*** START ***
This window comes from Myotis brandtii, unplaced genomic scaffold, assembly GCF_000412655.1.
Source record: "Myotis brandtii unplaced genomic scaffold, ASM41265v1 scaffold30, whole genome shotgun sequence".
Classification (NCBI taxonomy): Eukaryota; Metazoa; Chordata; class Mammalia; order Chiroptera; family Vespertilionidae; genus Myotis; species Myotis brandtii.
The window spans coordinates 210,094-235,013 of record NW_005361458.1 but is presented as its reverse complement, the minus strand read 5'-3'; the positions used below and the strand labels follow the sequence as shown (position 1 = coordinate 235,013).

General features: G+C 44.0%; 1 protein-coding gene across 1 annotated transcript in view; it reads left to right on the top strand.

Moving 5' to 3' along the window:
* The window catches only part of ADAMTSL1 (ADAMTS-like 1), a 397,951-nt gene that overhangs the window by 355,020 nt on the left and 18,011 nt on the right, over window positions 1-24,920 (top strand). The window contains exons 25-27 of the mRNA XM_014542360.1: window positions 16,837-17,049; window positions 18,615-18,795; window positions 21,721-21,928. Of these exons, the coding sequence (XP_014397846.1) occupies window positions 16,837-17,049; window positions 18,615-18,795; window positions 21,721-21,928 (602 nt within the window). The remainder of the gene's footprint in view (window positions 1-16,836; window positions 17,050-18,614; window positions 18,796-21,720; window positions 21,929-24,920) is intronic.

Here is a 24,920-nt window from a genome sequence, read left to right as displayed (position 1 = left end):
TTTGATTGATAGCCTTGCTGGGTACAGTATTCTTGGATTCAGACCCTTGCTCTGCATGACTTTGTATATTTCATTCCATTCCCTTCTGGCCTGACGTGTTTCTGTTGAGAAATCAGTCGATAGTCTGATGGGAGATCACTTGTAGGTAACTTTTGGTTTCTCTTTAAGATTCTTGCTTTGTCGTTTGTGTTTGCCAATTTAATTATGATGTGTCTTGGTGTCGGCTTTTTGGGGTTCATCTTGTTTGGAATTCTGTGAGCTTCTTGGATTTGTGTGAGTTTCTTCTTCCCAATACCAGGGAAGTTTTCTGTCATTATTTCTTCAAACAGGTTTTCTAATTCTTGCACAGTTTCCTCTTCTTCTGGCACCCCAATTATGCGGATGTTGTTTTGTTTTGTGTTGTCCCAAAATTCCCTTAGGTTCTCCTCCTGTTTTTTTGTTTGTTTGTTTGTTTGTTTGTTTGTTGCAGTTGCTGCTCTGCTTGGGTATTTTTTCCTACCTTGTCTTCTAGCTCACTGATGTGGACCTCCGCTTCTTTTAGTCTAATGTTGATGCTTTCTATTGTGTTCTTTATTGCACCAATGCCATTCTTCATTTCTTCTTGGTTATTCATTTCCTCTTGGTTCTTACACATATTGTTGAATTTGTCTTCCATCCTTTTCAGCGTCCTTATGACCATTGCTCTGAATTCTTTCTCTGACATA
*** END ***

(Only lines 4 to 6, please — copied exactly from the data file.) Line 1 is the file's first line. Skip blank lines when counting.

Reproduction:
The window spans coordinates 210,094-235,013 of record NW_005361458.1 but is presented as its reverse complement, the minus strand read 5'-3'; the positions used below and the strand labels follow the sequence as shown (position 1 = coordinate 235,013).

General features: G+C 44.0%; 1 protein-coding gene across 1 annotated transcript in view; it reads left to right on the top strand.

Moving 5' to 3' along the window: